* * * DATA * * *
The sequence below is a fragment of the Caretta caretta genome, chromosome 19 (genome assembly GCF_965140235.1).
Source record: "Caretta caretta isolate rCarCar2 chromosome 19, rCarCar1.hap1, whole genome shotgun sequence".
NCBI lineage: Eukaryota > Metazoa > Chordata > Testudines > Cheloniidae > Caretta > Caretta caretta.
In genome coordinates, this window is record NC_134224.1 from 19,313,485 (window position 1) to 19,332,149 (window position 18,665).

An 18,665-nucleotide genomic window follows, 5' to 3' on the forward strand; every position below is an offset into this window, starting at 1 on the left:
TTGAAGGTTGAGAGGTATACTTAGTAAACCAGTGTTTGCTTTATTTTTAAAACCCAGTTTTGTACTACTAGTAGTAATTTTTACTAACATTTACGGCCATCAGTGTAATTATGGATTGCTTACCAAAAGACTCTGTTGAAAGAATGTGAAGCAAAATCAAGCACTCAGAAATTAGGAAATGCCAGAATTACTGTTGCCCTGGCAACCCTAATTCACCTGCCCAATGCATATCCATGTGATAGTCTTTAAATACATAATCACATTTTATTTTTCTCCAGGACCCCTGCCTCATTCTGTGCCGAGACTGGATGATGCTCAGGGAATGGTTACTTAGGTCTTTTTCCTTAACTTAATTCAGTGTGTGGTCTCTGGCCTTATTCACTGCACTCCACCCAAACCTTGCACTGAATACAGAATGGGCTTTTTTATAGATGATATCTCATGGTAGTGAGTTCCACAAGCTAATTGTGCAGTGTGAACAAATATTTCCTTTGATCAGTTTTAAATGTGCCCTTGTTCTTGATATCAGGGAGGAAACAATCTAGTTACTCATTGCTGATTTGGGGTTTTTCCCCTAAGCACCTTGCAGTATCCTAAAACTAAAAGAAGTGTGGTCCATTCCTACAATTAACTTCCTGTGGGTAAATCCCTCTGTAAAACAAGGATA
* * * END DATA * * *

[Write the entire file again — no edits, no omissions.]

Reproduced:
The sequence below is a fragment of the Caretta caretta genome, chromosome 19 (genome assembly GCF_965140235.1).
Source record: "Caretta caretta isolate rCarCar2 chromosome 19, rCarCar1.hap1, whole genome shotgun sequence".
NCBI lineage: Eukaryota > Metazoa > Chordata > Testudines > Cheloniidae > Caretta > Caretta caretta.
In genome coordinates, this window is record NC_134224.1 from 19,313,485 (window position 1) to 19,332,149 (window position 18,665).

An 18,665-nucleotide genomic window follows, 5' to 3' on the forward strand; every position below is an offset into this window, starting at 1 on the left:
TTGAAGGTTGAGAGGTATACTTAGTAAACCAGTGTTTGCTTTATTTTTAAAACCCAGTTTTGTACTACTAGTAGTAATTTTTACTAACATTTACGGCCATCAGTGTAATTATGGATTGCTTACCAAAAGACTCTGTTGAAAGAATGTGAAGCAAAATCAAGCACTCAGAAATTAGGAAATGCCAGAATTACTGTTGCCCTGGCAACCCTAATTCACCTGCCCAATGCATATCCATGTGATAGTCTTTAAATACATAATCACATTTTATTTTTCTCCAGGACCCCTGCCTCATTCTGTGCCGAGACTGGATGATGCTCAGGGAATGGTTACTTAGGTCTTTTTCCTTAACTTAATTCAGTGTGTGGTCTCTGGCCTTATTCACTGCACTCCACCCAAACCTTGCACTGAATACAGAATGGGCTTTTTTATAGATGATATCTCATGGTAGTGAGTTCCACAAGCTAATTGTGCAGTGTGAACAAATATTTCCTTTGATCAGTTTTAAATGTGCCCTTGTTCTTGATATCAGGGAGGAAACAATCTAGTTACTCATTGCTGATTTGGGGTTTTTCCCCTAAGCACCTTGCAGTATCCTAAAACTAAAAGAAGTGTGGTCCATTCCTACAATTAACTTCCTGTGGGTAAATCCCTCTGTAAAACAAGGATA